Centre for Road Safety

Vehicle crushed in a pole test at 29km/h. Picture supplied by Crashlab

Better chance of survival

Side airbags are an important safety innovation and help protect occupants in side-impact crashes. These often occur at intersections or when a vehicle veers off the road and crashes side-on into a pole, tree or other object. Side airbags also offer protection in roll-over crashes or when two vehicles have an adjacent angle crash. Research in the US has shown that side and curtain airbags can reduce the risk of casualties in crashes by 45 per cent.

Curtain airbags

In most cases, these protect the heads of both front- and, back-seat occupants during a side crash. When deployed, they form a cushion between the occupant's head and the window. They may also offer protection when vehicles roll over.

Torso airbags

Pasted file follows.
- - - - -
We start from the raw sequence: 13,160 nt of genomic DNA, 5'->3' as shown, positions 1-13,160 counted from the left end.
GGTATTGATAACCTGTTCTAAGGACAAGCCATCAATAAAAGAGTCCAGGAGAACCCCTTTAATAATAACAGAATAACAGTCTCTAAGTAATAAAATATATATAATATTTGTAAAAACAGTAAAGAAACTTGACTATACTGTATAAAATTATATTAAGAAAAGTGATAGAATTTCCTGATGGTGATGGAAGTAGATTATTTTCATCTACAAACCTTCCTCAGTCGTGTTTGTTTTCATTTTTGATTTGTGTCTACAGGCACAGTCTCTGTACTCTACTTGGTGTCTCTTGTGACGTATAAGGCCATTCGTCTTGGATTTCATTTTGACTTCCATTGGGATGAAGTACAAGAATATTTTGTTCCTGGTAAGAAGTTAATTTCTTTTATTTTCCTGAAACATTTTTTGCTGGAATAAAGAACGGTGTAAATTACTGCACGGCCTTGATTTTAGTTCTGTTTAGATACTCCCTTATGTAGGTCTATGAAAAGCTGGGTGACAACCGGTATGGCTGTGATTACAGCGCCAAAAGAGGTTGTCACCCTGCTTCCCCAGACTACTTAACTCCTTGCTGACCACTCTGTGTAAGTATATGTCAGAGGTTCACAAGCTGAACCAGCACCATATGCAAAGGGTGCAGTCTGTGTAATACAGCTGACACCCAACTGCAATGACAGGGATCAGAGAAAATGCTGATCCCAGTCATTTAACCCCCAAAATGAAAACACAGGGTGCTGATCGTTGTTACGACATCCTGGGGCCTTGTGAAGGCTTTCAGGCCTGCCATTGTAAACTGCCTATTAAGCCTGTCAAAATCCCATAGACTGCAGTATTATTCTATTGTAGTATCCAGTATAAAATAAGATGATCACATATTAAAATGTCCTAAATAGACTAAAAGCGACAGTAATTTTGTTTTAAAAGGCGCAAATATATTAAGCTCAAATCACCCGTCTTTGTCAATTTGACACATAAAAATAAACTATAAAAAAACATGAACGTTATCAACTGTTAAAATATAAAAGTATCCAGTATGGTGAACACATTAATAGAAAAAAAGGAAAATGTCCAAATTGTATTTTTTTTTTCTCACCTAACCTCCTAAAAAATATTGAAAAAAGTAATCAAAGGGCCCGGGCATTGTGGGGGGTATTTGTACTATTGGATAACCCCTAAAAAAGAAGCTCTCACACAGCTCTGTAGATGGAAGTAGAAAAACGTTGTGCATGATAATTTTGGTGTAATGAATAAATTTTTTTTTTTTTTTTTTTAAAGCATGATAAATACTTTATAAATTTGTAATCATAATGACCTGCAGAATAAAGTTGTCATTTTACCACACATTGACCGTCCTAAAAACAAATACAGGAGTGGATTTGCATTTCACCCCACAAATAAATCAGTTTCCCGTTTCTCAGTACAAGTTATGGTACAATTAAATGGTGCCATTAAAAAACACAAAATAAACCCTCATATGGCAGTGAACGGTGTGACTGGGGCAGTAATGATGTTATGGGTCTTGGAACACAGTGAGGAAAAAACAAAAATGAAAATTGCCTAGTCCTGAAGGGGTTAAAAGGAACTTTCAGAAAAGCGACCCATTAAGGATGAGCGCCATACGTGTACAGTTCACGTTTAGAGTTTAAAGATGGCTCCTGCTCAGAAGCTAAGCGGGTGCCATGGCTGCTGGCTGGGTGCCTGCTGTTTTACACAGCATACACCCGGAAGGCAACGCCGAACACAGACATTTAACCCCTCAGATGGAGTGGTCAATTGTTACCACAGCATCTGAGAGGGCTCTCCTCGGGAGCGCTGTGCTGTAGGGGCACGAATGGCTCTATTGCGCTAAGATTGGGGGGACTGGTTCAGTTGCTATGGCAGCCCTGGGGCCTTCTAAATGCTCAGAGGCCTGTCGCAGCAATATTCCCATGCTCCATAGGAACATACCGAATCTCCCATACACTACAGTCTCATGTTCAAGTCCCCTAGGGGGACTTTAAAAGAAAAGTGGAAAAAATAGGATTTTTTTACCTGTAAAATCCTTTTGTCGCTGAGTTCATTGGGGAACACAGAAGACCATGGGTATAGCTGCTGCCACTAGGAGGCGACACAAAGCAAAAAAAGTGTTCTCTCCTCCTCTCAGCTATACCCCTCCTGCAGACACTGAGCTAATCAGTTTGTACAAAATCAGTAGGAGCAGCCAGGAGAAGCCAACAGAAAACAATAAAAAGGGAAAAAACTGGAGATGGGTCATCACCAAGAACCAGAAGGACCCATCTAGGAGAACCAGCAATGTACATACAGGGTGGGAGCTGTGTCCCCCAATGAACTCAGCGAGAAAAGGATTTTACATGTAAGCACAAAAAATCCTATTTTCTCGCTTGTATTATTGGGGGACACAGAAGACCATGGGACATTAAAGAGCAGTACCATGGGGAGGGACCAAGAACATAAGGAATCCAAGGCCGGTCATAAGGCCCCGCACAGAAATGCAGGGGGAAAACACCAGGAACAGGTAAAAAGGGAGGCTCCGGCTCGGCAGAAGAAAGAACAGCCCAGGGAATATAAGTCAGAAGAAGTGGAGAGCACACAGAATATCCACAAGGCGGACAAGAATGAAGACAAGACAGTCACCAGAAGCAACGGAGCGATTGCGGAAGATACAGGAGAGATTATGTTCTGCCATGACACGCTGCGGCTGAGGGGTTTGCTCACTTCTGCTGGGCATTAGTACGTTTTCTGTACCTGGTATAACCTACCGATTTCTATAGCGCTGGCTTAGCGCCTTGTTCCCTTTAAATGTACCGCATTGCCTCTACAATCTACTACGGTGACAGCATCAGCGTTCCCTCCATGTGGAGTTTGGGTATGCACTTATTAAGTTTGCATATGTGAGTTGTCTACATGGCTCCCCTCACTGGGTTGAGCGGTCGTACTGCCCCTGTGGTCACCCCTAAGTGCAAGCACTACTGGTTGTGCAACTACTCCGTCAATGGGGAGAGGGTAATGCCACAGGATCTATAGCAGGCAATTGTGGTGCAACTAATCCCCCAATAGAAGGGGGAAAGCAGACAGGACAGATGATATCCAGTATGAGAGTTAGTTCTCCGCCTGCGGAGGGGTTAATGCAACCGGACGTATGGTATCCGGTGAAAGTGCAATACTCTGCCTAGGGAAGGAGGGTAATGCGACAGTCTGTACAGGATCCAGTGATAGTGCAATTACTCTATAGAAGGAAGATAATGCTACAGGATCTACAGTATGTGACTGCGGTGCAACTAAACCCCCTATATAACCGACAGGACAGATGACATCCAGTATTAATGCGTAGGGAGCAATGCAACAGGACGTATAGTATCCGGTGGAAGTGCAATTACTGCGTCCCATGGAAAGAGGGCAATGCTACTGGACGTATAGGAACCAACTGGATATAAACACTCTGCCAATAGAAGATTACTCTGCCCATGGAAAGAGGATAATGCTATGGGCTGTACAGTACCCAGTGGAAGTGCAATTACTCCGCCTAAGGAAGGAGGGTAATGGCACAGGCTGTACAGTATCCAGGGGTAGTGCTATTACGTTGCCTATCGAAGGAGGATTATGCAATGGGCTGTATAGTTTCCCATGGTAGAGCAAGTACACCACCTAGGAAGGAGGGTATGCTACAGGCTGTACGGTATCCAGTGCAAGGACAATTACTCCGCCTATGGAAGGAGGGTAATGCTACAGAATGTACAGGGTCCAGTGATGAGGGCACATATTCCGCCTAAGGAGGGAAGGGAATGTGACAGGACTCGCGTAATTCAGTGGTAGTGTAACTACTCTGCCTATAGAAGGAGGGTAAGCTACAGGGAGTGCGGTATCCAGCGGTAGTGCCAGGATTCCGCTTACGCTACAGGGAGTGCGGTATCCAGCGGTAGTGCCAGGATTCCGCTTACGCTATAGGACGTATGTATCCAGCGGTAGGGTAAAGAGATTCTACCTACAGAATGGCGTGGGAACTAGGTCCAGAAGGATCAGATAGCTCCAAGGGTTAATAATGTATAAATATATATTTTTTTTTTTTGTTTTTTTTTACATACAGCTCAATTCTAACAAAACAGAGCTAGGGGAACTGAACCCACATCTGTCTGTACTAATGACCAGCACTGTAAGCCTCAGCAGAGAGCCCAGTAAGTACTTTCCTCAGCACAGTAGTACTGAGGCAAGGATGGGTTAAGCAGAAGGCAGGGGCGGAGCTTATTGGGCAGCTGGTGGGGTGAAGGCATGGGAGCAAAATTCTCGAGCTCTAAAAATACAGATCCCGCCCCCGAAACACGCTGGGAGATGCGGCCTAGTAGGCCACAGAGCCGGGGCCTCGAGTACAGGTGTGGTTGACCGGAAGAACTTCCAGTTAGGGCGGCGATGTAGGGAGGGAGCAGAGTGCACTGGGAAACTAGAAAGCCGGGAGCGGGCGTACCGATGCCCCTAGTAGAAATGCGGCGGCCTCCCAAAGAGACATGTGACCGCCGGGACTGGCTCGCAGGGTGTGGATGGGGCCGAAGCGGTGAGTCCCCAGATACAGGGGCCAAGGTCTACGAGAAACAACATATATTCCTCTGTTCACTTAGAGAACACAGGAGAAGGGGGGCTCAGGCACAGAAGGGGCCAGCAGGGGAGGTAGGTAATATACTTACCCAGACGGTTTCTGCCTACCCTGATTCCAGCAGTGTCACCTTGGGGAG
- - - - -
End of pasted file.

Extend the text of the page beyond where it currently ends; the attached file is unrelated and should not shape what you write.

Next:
These protect the body from the shoulders to the hip. They are often fitted for front-seat occupants, but depending on the manufacturer, may also be included for rear seat occupants. They are deployed from the seat or the door to form a cushion between the occupant’s torso and the door panels and vehicle body.

Combination head/torso airbags

This system protects the head and the body from the shoulders down to the hip and is typically provided for front seat occupants only. They are located in a similar position to the torso airbags, but are larger as they protect the head and torso.

It is important to confirm with a vehicle’s manufacturer the exact type of protection provided by the side airbags. Side airbags that protect the head and torso for both front- and rear-seat occupants offer the best protection. A combination of curtain airbags and torso airbags offers better protection in roll-over crashes.

 

Head and torso combination airbags.
Image supplied by Subaru (Australia).

Head and torso combination airbags.  Picture supplied by Subaru Australia.

 

Curtain airbag and torso airbag.
Image supplied by Toyota Motor Corporation Australia Limited.

Curtain airbag and torso airbag. Picture supplied by Toyota Motor Corporation Australia.

 

Vehicle cabin crushed by a pole test at 29km/h.
Image supplied by Crashlab.

Vehicle cabin damage resulting from a pole test at 29km/h. Picture supplied by Crashlab